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Jaw Pain Isn’t All It’s Cracked Up to Be, Part 1

If you or a loved one have jaw pain on a regular basis but aren’t sure what’s causing it, then we want to focus today’s blog article on you! Dr. Brooks and everyone here at Anderson Dental Care will give you some clues as to what might be going on and how it can be fixed. We’ll talk about two causes of jaw pain, problems that can result from these causes – like cracked teeth – and help you see that you don’t have to put up the pain any more.


We see many patients who have jaw pain frequently combined with other issues. Think about whether any of the following apply to you:

  • chronic headaches and migraines
  • neck, face, or shoulder pain
  • teeth sensitivity
  • grinding or clenching of your teeth, especially at night or when stressed
  • earaches and/or ringing in ears
  • trouble opening mouth, especially when eating or talking
  • clicking or popping in your jaw
  • tiredness in your face or jaw
  • swelling in jaw
  • Causes

    So, how do all these symptoms relate to jaw pain? What could be causing your pain and all these other things? The truth is, there are a lot of unknowns when it comes to pinpointing a specific cause, but doctors typically use these symptoms to diagnose TMJ dysfunction and/or bruxism. TMJ dysfunction, or TMD, is a problem with your temporomandibular joint, the joint that connects your jaw to your skull and helps you move your jaw for eating and so on. That joint is known as your TMJ, which a lot of people actually think is the name of the condition.

    The following are major contributing factors for TMJ dysfunction:

  • bruxism: Often, grinding or clenching teeth (known as bruxism) can cause the jaw pain; bruxism can be made worse by stress that causes you to grind or clench your teeth. Bruxism can exist alone without TMD.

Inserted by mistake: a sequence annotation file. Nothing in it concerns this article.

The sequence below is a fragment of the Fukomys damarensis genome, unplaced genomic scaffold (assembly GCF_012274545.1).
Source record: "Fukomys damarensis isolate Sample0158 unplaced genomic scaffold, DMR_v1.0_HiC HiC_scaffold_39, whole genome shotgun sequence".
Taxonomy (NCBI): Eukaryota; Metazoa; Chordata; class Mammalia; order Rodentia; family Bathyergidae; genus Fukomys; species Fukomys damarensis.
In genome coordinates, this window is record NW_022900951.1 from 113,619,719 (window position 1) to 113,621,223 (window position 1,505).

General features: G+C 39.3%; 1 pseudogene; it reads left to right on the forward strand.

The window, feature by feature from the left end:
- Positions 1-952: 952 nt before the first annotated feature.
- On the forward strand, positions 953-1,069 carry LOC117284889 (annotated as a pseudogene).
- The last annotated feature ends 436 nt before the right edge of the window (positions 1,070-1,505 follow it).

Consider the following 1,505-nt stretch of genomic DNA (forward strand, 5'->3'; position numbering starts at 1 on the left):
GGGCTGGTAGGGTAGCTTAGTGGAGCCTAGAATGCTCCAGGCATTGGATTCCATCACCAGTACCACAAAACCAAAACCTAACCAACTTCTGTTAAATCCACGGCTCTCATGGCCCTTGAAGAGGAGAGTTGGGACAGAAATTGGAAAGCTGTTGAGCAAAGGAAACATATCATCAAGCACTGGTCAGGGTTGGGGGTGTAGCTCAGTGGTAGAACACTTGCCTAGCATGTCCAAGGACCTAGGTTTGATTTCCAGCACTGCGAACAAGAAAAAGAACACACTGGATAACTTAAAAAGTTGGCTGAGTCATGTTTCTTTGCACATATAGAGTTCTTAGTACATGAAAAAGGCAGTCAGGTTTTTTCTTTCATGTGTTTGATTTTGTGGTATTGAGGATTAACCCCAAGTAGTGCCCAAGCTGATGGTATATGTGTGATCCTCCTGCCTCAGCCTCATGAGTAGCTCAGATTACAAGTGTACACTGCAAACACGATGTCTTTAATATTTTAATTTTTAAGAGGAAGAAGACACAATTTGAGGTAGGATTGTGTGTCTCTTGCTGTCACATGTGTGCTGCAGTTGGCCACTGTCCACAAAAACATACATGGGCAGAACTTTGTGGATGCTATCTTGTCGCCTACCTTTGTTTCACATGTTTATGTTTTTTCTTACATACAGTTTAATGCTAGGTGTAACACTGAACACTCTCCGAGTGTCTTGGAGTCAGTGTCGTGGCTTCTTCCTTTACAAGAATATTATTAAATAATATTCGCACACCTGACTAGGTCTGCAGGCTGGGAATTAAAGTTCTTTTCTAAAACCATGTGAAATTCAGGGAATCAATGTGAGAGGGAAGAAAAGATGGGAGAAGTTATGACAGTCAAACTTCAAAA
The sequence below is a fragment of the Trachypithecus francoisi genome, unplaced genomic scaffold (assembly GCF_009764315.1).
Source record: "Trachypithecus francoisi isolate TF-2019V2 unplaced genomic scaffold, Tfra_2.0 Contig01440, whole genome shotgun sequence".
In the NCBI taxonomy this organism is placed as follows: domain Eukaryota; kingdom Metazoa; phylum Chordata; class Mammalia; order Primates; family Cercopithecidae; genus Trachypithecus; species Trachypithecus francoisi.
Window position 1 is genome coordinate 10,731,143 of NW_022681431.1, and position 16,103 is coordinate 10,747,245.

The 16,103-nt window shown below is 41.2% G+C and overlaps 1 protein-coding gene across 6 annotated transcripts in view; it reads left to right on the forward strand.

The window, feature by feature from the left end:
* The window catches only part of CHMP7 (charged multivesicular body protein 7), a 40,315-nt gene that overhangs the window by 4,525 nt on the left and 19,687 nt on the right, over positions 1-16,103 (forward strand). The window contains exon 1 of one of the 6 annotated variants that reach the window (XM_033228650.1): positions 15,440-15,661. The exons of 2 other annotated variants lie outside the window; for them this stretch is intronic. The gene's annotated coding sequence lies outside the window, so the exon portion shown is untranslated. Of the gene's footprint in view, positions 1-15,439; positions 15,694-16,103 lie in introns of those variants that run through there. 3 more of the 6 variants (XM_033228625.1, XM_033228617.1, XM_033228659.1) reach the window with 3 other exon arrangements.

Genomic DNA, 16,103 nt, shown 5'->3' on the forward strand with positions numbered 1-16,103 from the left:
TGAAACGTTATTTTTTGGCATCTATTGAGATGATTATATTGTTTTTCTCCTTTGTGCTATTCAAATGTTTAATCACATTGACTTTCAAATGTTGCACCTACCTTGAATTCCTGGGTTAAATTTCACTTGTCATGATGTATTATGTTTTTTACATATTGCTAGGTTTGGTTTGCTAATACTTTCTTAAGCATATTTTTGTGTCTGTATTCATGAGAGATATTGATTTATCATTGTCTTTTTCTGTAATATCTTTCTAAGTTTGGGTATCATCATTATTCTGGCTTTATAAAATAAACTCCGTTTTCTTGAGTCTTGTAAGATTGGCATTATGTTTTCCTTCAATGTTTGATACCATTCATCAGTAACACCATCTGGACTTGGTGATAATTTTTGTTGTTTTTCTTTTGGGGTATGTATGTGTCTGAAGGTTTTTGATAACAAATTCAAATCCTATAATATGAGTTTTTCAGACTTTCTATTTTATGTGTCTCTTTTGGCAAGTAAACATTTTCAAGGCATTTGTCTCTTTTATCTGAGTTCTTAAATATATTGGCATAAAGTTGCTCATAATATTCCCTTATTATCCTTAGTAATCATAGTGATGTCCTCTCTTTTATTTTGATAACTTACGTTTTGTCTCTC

• arthritis: Systemic joint problems can cause pain in your jaw, too.
  • structural issue: If you have any structural problems with your TMJ, it could result in pain.
  • bite issues: A bad bite can put stress on your jaw because your jaw is constantly overcompensating to align itself when you eat, talk, yawn, and more. A bad bite can be just from the way your mouth or jaw is shaped, or from old or faulty restorations that make eating and speaking more difficult.
  • injury: If you’ve been injured in or near your jaw, or have even had whiplash, you might develop TMJ pain.
  • It’s unsure why, but women, especially those in their 20s-40s, are more prone to these conditions, according to Mayo Clinic.


    Aside from all those symptoms that can go along with TMD or bruxism, you might have noticed some dental problems that your bruxism has caused:

  • cracked teeth: With all that grinding in your teeth, you can start to actually do damage to the tooth itself. If you’ve noticed tooth pain along with your jaw pain, you might have CTS, or Cracked Tooth Syndrome. These cracks can start out small but grow worse over time, even leading to broken teeth.
  • damaged restorations: For the same reason your natural teeth can become cracked, your restorations can also start to suffer. This is especially true for your back teeth. So if you have a dental crown that’s starting to crack, TMD and/or bruxism could be to blame.
  • Jaw pain isn’t all it’s cracked up to be! And in fact, it can even crack your teeth! Don’t let this happen! Stick around for our next blog article to find out solutions for your jaw pain, and contact us for an appointment in the meantime if you want your pain to go away.